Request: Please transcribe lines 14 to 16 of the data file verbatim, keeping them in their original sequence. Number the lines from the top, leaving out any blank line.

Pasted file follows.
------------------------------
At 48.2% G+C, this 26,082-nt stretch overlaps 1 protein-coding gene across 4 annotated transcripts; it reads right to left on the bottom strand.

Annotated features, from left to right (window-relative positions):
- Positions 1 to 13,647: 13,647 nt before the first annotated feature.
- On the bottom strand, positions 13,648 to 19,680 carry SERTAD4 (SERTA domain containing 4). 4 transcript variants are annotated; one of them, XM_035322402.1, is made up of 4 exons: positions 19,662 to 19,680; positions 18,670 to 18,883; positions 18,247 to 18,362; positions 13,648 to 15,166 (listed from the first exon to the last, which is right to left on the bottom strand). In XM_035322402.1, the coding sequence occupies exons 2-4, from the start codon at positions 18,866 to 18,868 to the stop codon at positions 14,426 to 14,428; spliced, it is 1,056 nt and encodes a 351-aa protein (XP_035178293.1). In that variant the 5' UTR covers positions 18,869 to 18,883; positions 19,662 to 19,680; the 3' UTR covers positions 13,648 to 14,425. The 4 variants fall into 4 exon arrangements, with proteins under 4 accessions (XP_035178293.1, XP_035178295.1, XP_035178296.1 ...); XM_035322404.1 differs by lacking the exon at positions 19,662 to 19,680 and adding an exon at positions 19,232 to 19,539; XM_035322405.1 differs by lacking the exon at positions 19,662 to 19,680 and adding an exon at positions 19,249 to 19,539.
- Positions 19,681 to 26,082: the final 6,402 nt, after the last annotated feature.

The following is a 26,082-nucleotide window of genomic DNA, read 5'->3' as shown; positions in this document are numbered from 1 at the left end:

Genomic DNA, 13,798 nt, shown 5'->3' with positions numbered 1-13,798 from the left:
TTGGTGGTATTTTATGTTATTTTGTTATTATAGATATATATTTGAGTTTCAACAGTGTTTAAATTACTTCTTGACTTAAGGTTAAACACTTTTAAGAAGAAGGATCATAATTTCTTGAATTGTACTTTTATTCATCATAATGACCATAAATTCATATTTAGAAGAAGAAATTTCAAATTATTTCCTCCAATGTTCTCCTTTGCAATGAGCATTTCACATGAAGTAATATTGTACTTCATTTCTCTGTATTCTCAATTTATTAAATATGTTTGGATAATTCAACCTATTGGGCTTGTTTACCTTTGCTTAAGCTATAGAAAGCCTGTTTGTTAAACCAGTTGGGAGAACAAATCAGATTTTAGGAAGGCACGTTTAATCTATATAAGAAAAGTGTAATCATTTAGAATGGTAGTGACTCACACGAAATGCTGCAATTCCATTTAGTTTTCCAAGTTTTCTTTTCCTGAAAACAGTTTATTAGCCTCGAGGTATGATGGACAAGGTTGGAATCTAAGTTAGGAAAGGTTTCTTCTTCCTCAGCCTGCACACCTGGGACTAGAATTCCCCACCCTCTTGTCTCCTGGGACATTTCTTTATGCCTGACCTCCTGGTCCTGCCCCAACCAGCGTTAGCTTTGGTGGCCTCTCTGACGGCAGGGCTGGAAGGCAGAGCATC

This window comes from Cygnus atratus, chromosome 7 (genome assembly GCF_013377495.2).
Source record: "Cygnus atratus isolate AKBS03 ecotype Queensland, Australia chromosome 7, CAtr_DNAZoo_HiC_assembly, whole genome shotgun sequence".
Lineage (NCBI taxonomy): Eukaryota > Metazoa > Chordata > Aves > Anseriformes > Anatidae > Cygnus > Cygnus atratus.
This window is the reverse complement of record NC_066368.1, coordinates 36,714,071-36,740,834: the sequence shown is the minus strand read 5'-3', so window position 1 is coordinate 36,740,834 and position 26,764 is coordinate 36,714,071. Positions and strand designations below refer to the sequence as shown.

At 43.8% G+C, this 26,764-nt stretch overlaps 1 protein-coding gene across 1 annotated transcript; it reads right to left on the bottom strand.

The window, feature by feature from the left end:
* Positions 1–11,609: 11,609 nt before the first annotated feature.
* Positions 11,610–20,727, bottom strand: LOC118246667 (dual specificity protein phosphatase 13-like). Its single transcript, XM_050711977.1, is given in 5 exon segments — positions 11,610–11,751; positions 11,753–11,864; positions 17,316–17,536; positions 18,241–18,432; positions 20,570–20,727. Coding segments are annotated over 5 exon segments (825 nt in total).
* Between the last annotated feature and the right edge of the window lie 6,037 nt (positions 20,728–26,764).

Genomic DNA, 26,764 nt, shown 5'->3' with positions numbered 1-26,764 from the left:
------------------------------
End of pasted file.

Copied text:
The window, feature by feature from the left end:
* Positions 1–11,609: 11,609 nt before the first annotated feature.
* Positions 11,610–20,727, bottom strand: LOC118246667 (dual specificity protein phosphatase 13-like). Its single transcript, XM_050711977.1, is given in 5 exon segments — positions 11,610–11,751; positions 11,753–11,864; positions 17,316–17,536; positions 18,241–18,432; positions 20,570–20,727. Coding segments are annotated over 5 exon segments (825 nt in total).